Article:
The good news for Donald Trump from Tuesday night's vice presidential debate : If viewers thought either candidate would listen to their VP, they'd have to give a clear edge to Mike Pence.
The bad news: LOL, no one actually thinks this.
Pence, the Indiana governor trying to reassure conservatives as Trump's running mate, delivered a crisp, calm and collected performance Tuesday in the face of a childish onslaught of interruptions by Democratic Sen. Tim Kaine. The Virginian hardly let Pence get through a single answer without trying to speak over him -- usually to deliver an obviously canned one-liner of the type that is becoming a hallmark of the Clinton/Kaine team in these debates -- and very likely paid a price with voters, who surely thought he came off looking like a jerk.
Despite the interruptions, as well as a poor job by moderator Elaine Quijano (who unlike Lester Holt in last week's debate spent too much time trying to rein in the candidates instead of letting them set the pace), this contest offered far more substance and a brighter line between the two sides' governing philosophy than Trump and Clinton managed in their first showdown. From foreign policy to abortion, we got to hear two very different arguments for how the country should proceed.
But if Pence won on points, the reason he didn't win in a KO is because Kaine was adept at peppering him with some of the outrageous things Trump has said while campaigning over the past year-plus. Pence on his own was great; Pence having to defend Trump was ... well, no worse but no better than anyone at defending the often indefensible (for example: Trump's derogatory comments about John McCain's having been a prisoner of war).
And here we get to the limitations of what a running mate can do in such a forum. Pence was an able spokesman for conservatism and traditional GOP positions, but this year that doesn't necessarily mean he represented the GOP nominee very well. Kaine, conversely, made no one wish he was the one at the top of the Democratic ticket. But in poorly representing himself, he helped Clinton's cause by repeating as many negative things about Trump as humanly possible -- that was the point of all those interruptions, after all.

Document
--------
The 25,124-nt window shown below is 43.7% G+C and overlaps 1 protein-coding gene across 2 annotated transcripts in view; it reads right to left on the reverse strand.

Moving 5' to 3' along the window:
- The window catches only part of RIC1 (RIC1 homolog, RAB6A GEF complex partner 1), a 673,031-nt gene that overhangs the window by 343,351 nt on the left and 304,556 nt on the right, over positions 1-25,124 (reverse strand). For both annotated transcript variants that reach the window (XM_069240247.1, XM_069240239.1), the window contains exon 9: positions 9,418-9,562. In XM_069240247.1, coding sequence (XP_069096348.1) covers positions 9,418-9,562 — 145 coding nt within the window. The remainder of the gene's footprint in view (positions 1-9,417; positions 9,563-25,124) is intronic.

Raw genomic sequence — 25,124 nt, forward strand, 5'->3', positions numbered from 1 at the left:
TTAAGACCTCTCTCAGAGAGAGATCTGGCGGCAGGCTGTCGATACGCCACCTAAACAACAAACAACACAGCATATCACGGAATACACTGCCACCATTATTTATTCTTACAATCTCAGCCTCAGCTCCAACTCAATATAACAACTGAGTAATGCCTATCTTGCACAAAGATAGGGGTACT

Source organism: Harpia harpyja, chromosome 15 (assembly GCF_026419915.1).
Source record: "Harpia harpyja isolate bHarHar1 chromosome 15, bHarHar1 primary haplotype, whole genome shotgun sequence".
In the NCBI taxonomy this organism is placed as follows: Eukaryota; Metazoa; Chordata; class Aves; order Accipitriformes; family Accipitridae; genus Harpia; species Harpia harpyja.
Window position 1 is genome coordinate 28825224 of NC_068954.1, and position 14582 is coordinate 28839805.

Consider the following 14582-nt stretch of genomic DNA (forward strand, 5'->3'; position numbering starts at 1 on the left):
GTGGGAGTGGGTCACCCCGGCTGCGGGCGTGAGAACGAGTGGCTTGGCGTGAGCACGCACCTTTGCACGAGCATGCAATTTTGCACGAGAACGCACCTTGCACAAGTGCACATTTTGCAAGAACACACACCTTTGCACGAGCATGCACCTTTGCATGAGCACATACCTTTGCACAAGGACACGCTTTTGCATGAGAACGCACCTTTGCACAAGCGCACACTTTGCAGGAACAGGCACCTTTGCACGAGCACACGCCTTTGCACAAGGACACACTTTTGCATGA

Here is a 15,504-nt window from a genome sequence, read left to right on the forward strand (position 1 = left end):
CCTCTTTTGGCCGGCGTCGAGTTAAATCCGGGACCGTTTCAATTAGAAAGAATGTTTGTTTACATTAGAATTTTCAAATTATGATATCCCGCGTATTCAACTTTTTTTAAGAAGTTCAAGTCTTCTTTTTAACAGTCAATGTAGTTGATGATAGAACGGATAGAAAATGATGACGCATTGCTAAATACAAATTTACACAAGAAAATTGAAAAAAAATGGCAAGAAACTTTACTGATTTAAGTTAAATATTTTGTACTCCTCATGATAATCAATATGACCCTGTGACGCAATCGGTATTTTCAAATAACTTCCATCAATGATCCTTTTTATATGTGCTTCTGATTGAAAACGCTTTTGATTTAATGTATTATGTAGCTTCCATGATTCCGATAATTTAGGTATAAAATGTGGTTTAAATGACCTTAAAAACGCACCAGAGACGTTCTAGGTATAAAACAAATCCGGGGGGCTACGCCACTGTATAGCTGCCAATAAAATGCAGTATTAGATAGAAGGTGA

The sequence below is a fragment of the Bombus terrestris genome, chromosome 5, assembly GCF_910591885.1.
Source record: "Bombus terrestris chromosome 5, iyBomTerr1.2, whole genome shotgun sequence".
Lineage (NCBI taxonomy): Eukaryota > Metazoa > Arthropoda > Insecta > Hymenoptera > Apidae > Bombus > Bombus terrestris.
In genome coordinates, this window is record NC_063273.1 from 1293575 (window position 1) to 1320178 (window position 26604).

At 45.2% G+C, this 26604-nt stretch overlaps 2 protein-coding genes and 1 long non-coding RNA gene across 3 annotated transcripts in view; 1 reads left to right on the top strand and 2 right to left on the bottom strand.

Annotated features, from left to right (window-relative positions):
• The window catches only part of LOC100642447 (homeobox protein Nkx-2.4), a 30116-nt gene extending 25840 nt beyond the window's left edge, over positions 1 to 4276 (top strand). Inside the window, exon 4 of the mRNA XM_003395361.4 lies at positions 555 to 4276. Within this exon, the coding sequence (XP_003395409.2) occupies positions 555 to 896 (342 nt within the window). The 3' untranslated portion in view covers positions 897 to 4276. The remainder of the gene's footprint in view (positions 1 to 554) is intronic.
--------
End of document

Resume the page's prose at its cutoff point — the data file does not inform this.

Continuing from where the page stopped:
To use a different sports analogy, Pence was like a running back who squeezes through as many small holes as possible before they close on him. But Kaine was like the guy who runs headlong down the field on a kickoff and flings his body at the return team's "wedge" so someone else can make the play.
Given that it's the top of the ticket that ultimately matters, does that benefit Trump or Clinton more? Again, if people are interested in the team the nominee has built, Trump should benefit. But if Pence did a little too well, especially in comparison with Trump last week, it's possible that diminishes the nominee rather than building him up.
Most likely, this vice presidential debate will prove relatively inconsequential next to the presidential debates. For Trump to truly profit from Pence's performance, he will need to study it as an example of how a skilled debater approaches these events. Will Trump's ego allow for that? Perhaps we'll find out Sunday evening.
More from the AJC: When Pence came to Cobb County ...
... and Kaine came to Gwinnett .
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